John Legend executive produced and appears in "The Black Church: This Is Our Story, This Is Our Song." File Photo by Jim Ruymen/UPI | License Photo
LOS ANGELES, Feb. 15 (UPI) -- John Legend executive produced and appears in the PBS docuseries The Black Church: This Is Our Story, This Is Our Song. Legend remembers going to a Pentecostal church, where his grandfather was pastor, grandmother and father played instruments, and his mother was choir director.
"It was what inspired me to want to sing," Legend said on a recent Television Critics Association Zoom panel. "I was around all this singing and I wanted to be part of it."
Host and executive producer Henry Louis Gates Jr. originally asked Legend to give an interview for The Black Church before Legend joined as a producer. The documentary explores the development of the Black church in the United States from slavery through the Civil Rights movement to today.
"The church has been so important to who I am as an artist and as a human being, I felt like it was a no-brainer for me to say yes," Legend said. "I knew I would be in good hands and that [Gates] would tell the story in a way that was really honoring the history of the Black church in our country."
The 42-year-old singer, who released his debut album Get Lifted in 2004, and his seventh album, Bigger Love, in 2020, told Gates he would not sing during his interview. However, Gates figured out a way to coax a song out of Legend. When Legend mentioned a hymn, Gates claimed he didn't know the song and asked for a demonstration.
"The whole time, I had to figure out how I could get around this," Gates laughed.
After Legend's interview, Gates asked him to executive produce with his company, Get Lifted Film Co. Named after his first album, Get Lifted also produced the Netflix holiday movie Jingle Jangle. Legend said he sees Get Lifted's role in The Black Church as promotional and explaining its importance to potential viewers.
"I think us learning about the resilience and the community that was built in the Black church is an essential part of us understanding how Black folks have made it this far in this country," Legend said. "There were so many forces that were conspiring against us doing so."
Legend said emancipation and desegregation movements drew on Biblical stories, adding that Moses demanding that Pharoah "let my people go" in the Book of Exodus also was a mantra against slavery and Jim Crow laws.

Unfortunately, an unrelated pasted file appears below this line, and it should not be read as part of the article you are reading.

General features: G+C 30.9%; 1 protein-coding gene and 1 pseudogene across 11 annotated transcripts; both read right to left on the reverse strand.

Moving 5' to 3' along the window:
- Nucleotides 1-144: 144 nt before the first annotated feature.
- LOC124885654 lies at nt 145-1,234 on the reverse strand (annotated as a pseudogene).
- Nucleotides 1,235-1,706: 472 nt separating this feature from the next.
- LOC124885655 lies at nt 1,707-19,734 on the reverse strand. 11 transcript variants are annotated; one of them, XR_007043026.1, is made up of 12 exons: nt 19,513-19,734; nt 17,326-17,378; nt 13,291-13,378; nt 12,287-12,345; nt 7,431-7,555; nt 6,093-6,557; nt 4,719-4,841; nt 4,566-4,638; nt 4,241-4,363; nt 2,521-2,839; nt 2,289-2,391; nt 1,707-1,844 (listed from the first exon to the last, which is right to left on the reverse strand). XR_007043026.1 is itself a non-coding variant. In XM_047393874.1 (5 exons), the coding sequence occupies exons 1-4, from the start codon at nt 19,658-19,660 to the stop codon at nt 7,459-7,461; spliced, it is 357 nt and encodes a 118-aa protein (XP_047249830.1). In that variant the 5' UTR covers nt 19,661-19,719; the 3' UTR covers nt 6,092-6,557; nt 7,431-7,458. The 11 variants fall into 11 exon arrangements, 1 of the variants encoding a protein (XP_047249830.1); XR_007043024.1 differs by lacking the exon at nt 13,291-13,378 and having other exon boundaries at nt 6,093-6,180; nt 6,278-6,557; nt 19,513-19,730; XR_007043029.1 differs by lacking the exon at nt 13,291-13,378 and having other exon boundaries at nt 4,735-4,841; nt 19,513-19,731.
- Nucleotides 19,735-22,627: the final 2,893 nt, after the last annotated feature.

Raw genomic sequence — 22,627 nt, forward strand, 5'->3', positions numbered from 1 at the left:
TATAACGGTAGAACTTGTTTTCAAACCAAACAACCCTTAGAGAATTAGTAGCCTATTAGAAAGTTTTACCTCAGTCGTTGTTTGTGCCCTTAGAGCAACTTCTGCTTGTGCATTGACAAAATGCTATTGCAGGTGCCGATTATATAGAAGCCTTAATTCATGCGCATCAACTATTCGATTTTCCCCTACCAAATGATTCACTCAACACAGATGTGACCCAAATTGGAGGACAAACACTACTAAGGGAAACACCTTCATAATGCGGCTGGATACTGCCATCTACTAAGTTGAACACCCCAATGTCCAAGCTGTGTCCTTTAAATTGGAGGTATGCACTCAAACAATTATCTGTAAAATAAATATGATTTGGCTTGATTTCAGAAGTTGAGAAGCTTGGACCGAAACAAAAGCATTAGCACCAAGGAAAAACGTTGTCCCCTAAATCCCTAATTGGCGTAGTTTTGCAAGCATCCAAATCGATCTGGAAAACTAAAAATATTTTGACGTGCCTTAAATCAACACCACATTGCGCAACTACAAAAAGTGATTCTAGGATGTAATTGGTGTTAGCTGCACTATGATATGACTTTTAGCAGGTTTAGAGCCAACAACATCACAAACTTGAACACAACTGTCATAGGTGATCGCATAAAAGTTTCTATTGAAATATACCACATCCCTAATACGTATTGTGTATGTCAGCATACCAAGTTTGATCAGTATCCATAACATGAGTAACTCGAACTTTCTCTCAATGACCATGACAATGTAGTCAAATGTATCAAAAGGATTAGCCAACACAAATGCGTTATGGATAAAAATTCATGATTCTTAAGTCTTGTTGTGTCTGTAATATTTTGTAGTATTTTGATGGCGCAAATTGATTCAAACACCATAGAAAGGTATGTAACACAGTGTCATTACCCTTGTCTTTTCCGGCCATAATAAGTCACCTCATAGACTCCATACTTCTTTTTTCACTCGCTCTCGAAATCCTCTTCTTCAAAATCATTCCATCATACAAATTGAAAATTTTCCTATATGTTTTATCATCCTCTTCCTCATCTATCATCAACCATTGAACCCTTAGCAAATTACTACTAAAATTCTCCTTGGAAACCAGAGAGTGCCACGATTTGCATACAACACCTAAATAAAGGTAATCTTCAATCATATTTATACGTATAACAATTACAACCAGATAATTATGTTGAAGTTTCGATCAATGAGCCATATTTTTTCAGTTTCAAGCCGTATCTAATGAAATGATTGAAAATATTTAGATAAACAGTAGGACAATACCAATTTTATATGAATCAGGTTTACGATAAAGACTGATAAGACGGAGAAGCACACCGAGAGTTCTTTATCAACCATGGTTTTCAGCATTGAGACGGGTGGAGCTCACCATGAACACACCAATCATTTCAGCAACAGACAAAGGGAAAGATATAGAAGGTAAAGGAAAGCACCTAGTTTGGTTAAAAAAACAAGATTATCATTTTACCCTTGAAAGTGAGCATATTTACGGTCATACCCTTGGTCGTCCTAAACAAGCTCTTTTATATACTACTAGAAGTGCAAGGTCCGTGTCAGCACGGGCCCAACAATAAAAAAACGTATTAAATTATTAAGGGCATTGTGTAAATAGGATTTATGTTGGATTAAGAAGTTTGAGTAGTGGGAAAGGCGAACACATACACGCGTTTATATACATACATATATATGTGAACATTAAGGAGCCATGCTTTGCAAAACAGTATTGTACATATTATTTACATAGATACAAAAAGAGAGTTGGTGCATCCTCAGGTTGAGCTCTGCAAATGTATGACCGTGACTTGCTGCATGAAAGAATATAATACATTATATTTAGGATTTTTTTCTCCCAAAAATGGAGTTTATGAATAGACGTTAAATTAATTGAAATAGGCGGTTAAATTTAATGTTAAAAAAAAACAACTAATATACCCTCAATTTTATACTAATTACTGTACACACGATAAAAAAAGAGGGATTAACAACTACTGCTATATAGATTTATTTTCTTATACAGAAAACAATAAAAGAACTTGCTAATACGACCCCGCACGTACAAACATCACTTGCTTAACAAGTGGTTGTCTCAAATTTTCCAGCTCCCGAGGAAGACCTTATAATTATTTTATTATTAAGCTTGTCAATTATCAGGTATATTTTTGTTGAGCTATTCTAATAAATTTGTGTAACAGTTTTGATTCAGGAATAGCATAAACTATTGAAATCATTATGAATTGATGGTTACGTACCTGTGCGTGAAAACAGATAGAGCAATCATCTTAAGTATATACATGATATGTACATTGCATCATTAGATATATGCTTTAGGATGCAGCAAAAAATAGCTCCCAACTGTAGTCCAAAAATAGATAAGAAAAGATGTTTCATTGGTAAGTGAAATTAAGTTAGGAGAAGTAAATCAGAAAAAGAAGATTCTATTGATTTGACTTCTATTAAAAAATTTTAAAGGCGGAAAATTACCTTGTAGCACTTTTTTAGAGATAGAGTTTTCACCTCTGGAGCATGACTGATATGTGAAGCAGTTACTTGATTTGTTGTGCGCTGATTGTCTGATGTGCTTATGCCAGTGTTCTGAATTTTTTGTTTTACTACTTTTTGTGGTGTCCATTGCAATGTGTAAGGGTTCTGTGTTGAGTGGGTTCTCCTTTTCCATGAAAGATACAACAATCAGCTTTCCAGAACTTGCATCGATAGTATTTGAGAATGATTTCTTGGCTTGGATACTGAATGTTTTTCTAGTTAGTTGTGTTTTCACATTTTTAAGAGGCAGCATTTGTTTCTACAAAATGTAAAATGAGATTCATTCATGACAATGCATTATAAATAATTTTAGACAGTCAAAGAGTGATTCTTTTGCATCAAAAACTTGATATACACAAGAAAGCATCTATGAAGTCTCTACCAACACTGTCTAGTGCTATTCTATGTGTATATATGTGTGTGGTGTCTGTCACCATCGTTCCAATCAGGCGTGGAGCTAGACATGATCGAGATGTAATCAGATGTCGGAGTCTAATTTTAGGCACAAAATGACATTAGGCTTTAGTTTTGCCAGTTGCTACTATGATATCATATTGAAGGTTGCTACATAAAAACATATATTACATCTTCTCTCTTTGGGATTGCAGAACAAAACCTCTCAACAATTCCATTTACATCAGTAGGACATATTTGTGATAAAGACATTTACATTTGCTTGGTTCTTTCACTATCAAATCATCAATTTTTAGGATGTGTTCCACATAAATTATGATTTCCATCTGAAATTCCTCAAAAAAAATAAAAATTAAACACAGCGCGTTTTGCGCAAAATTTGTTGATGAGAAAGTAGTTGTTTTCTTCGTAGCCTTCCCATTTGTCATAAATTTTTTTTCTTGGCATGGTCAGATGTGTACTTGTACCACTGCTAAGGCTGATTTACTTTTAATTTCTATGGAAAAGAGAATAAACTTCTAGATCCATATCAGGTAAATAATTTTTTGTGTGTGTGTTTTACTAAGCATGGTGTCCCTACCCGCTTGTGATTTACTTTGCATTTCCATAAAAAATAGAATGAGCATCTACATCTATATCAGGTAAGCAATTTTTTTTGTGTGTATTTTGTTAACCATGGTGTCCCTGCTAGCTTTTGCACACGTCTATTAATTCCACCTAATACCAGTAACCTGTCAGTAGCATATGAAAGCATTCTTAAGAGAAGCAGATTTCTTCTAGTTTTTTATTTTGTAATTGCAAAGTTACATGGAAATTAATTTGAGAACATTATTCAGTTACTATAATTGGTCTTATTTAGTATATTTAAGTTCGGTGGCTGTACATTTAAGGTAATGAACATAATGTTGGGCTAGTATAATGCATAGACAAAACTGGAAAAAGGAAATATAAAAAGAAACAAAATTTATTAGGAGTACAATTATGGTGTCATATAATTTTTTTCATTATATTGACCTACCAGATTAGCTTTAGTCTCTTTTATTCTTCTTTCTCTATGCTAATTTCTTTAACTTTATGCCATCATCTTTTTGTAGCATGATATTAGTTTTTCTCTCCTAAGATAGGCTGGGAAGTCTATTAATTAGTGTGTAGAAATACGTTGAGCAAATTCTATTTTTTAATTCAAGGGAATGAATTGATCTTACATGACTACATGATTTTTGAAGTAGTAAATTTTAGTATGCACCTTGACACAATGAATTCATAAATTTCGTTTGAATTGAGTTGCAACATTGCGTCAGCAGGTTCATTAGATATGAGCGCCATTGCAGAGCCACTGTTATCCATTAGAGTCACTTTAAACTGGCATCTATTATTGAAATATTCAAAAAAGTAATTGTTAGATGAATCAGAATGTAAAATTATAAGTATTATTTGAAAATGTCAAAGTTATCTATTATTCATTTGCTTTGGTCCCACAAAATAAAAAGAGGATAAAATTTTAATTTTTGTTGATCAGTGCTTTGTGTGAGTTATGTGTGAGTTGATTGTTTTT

"When Dr. [Martin Luther] King sang, 'I've been to the mountaintop,' he's referring to Moses being on the mountaintop," Legend said. "Not getting to the Promised Land with the Israelites, but seeing it and getting them to the doorstep, basically, of freedom."
Gates also uncovers how Black churches incorporated African traditions in their worship. He said some African slaves came from Roman Catholic regions like the Congo and Senegambia. Muslims were represented, too.
"The others practiced traditional African religions of various kinds, which we would call ancestor worship," Gates said. "Imagine just treating them like they were stirred around in a big religious foundational stew."
Gates added that by the 1730s or 1740s, many Black people were baptized as Methodists. Legend appreciated how the documentary shows the Black church still drew on African traditions after adopting Christianity.
"Even though this is perceived as a White man's religion, we made it our own," Legend said. "We brought some of our own traditions, some of our own practices to the way that we worshipped. We remixed it, we flipped it, we did our thing with it."
Legend said Jesus' teachings about caring for the poor and downtrodden also resonated with Black people throughout American history.
"As members of the lowest caste in American society, we have taken that on as a way of encouraging resilience and seeing a bigger purpose in our struggle and in our suffering," Legend said.
The Black Church will be shown over two nights, Tuesday and Wednesday, at 9 p.m. on PBS.